“Men who have persistently low testosterone levels and ED despite losing weight may need to consider testosterone gels, shots, or patches.”
A testosterone study at Northwestern University Feinberg School of Medicine found that testosterone supplementation in the form of testosterone gel restores sexual function in older men.
“With men, testosterone loss sneaks up. One day they realize they’re not getting results in the gym, or they can’t get an erection in the morning when testosterone levels are highest,” according to Northwestern urologist Dr. Keven McVary.
Some men with ED suffer from psychological problems such as anxiety and depression. Erectile dysfunction can start a downward cycle of shame and doubt, making the problem worse. Joel Block, PhD, a psychologist and clinical professor at Albert Einstein College of Medicine in New York, says, “Once ED happens, it becomes self-perpetuating. The more he fails, the more difficulty he has.”
Psychological problems can eventually cause a man with ED to avoid sex, and can lead to serious conditions like clinical depression. If a man tries to cope with psychological problems by self-medicating with excess alcohol or drug use, the problem is compounded.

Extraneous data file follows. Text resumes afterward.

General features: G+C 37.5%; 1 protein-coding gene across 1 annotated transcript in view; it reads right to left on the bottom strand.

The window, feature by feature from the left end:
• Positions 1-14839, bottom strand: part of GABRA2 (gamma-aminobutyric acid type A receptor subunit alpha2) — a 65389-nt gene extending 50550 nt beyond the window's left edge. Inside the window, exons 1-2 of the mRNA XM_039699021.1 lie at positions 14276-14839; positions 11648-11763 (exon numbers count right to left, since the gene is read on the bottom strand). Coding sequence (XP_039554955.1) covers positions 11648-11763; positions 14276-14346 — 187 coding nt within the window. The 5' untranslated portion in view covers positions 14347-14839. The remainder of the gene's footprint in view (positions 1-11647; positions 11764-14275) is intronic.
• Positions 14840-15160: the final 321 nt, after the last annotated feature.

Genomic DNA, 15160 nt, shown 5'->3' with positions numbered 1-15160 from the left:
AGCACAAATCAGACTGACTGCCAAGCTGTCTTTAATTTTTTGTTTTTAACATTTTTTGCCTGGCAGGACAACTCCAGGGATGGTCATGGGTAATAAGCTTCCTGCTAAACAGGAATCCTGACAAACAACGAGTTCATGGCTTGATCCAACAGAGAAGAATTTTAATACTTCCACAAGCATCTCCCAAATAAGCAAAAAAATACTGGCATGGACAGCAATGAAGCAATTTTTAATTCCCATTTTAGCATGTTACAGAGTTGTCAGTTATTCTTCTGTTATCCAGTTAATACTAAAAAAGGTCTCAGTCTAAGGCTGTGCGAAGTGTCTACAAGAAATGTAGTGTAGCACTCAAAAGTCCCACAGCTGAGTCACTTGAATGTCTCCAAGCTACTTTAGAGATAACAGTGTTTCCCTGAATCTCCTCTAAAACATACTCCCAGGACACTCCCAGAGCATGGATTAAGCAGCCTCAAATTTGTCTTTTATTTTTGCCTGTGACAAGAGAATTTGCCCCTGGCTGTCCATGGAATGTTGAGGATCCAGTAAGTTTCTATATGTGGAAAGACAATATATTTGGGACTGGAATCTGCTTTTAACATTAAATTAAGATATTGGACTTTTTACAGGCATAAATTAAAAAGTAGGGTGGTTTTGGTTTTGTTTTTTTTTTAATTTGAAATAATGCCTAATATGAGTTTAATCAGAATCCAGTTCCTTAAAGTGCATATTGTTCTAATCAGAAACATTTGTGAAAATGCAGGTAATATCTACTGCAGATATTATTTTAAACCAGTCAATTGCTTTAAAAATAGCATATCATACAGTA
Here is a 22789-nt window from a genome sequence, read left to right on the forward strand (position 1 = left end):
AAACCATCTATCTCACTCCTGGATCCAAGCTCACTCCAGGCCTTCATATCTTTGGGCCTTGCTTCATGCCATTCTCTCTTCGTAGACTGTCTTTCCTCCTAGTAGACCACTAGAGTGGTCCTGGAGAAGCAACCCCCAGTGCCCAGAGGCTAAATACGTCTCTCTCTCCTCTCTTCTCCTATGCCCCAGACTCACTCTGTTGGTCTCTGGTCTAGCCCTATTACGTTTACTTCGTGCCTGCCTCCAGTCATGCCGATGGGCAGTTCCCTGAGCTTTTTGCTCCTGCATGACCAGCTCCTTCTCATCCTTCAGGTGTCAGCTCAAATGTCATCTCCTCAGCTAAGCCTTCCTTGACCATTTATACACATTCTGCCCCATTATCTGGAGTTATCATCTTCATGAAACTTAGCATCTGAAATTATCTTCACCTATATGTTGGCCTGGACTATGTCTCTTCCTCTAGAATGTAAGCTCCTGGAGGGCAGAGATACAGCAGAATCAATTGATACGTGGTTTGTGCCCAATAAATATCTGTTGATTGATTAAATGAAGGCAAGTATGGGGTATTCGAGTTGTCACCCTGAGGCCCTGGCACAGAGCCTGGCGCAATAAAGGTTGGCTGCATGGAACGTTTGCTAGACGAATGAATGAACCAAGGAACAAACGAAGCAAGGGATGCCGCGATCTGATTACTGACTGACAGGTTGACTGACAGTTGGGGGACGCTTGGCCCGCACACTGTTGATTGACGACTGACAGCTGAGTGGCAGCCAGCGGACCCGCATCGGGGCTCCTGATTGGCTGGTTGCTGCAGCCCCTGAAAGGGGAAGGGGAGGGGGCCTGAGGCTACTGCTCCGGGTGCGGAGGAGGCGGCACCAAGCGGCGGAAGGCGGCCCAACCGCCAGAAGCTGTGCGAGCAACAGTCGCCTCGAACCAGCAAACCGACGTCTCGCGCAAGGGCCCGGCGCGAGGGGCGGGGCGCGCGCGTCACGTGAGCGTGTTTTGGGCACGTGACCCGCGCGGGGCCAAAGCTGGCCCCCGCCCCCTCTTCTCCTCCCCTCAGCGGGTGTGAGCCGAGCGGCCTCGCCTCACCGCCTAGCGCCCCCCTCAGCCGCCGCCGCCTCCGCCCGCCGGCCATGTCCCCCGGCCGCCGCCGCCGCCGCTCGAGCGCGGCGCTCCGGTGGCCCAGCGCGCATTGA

A study in China lead by Dr. De-Kun Li, reproductive epidemiologist at Kaiser Permanente has shown that bisphenol-A, or BPA, a chemical found in hard, clear plastic, may increase risk of ED in factory workers who are exposed to large amounts of the chemical. The risk of ED was more than four times greater in men who worked with BPA compared to men who worked in factories where they were not exposed to it.
The hypothesis is that when BPA enters the body, it can mimic the effects of the hormone estrogen and block male sex hormones, including testosterone.
The good news is that the rate of ED among those who worked with BPA was still only 15%. Furthermore, there is no conclusive evidence that everyday exposure to BPA from food packaging and other platics is enough to cause ED.
Though many men who suffer from ED simply want to treat the problem with popular ED drugs and move on with their lives, the fact that so many medical conditions are associated with ED should prompt men who experience the problem to visit their physician and find out if they have a medical problem that, with treatment, could address the root causes of ED.